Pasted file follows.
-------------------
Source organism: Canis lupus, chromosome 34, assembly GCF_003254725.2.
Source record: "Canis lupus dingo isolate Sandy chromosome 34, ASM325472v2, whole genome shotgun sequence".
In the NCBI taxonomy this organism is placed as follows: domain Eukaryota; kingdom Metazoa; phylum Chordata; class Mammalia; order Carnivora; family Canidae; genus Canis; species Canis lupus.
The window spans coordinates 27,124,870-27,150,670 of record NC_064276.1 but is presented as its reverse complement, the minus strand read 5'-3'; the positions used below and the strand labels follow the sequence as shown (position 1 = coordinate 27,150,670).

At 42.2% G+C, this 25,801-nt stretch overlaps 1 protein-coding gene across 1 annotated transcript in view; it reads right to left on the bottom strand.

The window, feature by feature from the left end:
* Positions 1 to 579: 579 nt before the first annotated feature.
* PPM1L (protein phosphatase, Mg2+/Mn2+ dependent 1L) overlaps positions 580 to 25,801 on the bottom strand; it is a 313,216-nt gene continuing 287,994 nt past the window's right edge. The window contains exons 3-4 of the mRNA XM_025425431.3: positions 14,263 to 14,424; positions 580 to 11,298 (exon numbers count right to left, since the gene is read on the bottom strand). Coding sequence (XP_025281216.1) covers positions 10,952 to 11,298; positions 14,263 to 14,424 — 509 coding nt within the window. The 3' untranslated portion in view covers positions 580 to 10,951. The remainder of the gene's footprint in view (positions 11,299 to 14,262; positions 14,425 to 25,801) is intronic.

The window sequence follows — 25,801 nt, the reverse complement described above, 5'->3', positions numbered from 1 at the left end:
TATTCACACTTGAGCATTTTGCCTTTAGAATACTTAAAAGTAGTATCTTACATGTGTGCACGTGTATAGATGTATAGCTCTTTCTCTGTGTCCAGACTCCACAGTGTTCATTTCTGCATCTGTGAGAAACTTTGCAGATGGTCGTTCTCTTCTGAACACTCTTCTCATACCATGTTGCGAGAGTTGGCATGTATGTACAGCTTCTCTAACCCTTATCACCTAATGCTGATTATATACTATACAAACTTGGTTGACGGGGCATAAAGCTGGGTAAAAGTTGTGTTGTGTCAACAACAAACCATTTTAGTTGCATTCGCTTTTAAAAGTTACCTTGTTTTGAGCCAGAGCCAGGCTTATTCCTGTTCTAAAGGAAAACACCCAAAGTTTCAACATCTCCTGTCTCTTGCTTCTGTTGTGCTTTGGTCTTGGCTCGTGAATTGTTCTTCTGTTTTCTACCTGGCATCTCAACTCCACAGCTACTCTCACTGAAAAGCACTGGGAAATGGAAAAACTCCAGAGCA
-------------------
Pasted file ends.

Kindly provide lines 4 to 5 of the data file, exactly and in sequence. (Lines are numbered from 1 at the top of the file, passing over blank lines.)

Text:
The window spans coordinates 27,124,870-27,150,670 of record NC_064276.1 but is presented as its reverse complement, the minus strand read 5'-3'; the positions used below and the strand labels follow the sequence as shown (position 1 = coordinate 27,150,670).

At 42.2% G+C, this 25,801-nt stretch overlaps 1 protein-coding gene across 1 annotated transcript in view; it reads right to left on the bottom strand.